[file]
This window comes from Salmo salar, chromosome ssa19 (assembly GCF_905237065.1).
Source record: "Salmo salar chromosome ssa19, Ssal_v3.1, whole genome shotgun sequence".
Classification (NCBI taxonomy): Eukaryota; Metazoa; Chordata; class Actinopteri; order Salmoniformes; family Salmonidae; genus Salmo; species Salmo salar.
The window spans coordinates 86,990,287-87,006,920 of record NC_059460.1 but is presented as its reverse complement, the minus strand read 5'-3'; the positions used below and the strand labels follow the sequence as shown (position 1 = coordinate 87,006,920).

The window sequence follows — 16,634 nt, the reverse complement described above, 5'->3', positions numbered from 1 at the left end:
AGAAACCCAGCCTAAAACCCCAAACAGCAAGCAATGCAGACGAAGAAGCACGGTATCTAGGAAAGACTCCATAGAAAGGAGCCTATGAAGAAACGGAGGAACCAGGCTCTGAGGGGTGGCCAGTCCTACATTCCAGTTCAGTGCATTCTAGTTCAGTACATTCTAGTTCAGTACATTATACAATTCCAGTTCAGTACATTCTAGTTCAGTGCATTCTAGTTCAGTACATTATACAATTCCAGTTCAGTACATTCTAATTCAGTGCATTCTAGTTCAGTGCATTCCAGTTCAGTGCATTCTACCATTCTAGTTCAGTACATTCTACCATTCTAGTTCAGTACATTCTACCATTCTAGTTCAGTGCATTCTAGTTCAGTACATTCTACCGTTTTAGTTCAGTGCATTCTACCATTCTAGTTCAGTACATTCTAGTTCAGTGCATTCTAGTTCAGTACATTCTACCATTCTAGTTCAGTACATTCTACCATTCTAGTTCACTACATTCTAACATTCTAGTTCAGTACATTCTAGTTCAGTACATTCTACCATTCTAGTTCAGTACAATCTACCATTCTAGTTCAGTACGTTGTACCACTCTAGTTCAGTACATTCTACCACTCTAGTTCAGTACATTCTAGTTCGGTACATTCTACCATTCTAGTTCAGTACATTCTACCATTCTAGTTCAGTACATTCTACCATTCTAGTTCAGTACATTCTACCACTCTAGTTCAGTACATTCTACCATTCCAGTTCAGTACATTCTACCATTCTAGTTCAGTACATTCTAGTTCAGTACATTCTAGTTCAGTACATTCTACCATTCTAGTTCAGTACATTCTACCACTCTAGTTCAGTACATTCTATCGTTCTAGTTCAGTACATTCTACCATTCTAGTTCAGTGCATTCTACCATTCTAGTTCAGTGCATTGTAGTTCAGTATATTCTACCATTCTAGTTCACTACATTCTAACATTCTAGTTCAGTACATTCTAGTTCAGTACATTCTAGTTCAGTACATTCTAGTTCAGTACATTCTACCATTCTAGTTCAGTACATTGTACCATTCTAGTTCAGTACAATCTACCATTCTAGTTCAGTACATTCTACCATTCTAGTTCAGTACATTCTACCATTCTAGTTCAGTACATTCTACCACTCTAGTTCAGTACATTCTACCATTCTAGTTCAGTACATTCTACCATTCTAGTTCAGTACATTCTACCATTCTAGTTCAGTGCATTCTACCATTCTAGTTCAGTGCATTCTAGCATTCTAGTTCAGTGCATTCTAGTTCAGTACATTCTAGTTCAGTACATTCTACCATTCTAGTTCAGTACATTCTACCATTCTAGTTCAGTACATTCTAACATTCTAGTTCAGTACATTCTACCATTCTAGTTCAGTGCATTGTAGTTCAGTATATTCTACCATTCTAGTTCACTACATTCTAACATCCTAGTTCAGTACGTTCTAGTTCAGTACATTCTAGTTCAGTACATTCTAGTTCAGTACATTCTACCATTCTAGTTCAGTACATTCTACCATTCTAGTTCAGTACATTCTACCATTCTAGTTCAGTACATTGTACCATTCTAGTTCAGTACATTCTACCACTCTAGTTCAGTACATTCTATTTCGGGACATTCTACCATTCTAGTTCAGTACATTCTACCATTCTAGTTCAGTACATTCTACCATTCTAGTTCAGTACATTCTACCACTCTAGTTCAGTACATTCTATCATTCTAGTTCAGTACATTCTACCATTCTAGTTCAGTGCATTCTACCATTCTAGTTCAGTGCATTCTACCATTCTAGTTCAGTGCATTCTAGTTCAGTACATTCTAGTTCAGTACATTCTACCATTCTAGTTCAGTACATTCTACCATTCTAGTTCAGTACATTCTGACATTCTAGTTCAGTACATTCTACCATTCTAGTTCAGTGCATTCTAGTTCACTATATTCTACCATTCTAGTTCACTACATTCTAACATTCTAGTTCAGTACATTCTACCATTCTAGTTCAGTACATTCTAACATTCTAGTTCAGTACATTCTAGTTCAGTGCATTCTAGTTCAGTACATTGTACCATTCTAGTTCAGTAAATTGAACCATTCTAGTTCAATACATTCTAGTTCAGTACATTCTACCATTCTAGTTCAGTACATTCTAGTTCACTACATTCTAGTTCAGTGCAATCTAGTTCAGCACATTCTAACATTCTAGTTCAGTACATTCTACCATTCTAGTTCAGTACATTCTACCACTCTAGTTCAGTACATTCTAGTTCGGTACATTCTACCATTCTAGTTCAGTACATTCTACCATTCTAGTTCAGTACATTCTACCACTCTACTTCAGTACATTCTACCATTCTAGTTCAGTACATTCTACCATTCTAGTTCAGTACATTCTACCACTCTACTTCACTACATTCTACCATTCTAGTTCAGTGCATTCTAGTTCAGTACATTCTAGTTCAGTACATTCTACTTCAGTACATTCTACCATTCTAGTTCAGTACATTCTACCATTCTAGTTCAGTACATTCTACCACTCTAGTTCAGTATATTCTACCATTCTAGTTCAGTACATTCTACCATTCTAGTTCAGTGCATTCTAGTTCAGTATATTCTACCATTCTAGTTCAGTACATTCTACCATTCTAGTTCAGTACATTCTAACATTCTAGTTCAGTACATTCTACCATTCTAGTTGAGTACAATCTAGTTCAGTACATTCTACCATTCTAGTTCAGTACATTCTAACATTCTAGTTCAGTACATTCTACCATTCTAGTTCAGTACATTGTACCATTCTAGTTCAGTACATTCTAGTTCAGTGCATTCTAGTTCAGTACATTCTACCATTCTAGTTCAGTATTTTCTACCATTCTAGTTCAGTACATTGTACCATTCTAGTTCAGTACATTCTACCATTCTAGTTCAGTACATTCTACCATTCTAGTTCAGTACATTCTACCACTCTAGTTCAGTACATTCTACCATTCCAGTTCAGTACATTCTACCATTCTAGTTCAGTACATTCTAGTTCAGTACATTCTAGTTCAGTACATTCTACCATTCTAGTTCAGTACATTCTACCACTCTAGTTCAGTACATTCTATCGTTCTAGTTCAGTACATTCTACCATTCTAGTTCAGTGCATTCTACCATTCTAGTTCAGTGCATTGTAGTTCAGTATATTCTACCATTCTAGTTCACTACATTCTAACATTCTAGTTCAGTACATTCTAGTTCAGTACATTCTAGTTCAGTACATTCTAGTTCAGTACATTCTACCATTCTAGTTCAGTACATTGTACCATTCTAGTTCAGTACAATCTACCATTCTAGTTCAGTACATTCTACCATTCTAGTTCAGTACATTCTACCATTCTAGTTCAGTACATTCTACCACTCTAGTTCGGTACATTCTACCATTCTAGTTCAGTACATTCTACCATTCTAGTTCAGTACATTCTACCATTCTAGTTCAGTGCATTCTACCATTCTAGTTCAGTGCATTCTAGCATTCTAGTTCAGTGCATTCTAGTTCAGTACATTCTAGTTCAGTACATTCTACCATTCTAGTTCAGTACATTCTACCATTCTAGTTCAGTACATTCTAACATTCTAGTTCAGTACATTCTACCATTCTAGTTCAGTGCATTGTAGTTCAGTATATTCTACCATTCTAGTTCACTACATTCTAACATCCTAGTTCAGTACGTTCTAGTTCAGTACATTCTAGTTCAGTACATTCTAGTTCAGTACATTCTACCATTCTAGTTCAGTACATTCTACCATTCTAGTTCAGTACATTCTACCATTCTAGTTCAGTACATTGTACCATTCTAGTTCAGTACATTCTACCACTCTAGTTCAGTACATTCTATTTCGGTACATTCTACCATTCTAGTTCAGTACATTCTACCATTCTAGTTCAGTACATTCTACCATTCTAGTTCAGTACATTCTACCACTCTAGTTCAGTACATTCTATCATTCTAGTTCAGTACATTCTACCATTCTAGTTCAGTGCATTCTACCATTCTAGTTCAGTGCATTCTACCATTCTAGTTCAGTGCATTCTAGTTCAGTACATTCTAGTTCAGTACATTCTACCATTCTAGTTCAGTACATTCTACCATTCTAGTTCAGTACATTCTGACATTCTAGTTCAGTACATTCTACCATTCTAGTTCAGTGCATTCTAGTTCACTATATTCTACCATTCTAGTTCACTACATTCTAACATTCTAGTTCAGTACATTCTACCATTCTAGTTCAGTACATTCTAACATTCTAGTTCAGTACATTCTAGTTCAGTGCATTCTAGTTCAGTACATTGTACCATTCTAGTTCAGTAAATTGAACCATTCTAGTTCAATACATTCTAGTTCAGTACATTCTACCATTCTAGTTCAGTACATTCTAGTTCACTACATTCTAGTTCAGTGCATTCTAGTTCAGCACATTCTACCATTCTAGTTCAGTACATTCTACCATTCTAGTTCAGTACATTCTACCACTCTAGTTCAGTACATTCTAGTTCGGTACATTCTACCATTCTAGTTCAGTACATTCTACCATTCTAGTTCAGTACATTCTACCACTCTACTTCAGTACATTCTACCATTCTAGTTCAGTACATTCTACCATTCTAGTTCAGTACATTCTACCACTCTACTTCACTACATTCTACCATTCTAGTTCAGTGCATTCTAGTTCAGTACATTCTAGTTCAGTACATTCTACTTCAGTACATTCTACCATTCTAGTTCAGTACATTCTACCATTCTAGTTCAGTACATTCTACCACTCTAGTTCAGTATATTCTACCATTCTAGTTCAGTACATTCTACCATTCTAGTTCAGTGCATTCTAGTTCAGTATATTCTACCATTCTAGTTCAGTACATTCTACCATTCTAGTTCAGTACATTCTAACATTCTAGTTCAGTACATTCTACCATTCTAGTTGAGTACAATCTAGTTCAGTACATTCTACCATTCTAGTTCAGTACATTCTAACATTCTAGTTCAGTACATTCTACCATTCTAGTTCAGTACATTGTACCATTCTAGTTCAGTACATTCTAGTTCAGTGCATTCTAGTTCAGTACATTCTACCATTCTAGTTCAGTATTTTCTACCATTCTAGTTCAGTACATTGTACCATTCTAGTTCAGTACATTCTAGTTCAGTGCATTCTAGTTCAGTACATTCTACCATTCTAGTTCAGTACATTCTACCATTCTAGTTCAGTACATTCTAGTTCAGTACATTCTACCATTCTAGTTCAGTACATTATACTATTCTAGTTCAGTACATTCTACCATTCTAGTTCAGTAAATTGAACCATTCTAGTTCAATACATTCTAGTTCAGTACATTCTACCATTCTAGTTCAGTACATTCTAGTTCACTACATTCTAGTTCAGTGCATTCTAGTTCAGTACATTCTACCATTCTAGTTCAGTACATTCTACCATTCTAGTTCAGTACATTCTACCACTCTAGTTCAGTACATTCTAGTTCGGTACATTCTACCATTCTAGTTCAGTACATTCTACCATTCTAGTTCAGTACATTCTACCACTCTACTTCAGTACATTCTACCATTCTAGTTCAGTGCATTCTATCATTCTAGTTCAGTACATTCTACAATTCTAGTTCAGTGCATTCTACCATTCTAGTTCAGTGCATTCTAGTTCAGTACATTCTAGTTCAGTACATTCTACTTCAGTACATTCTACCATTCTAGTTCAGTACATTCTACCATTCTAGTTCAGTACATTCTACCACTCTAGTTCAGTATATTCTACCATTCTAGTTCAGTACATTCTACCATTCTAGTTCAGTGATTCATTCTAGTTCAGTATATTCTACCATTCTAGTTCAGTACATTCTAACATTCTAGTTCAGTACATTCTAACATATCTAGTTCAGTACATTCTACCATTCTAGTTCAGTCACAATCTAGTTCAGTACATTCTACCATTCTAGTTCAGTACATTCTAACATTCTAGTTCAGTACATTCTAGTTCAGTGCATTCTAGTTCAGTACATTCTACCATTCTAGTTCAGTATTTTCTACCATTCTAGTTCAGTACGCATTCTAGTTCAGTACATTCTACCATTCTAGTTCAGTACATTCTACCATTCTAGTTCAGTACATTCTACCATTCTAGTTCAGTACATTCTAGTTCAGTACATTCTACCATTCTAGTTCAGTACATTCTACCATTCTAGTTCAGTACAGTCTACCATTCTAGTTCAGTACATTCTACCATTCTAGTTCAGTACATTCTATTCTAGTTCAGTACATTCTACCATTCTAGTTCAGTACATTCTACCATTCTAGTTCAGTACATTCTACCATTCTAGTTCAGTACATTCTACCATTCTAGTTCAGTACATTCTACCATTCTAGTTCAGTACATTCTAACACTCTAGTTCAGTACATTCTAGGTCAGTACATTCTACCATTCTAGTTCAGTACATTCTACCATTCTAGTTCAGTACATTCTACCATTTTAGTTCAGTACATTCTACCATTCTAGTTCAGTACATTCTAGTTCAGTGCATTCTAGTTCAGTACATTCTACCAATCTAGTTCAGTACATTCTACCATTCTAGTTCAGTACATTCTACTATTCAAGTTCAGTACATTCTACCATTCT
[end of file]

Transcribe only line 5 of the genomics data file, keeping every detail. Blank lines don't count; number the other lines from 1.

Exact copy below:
The window sequence follows — 16,634 nt, the reverse complement described above, 5'->3', positions numbered from 1 at the left end: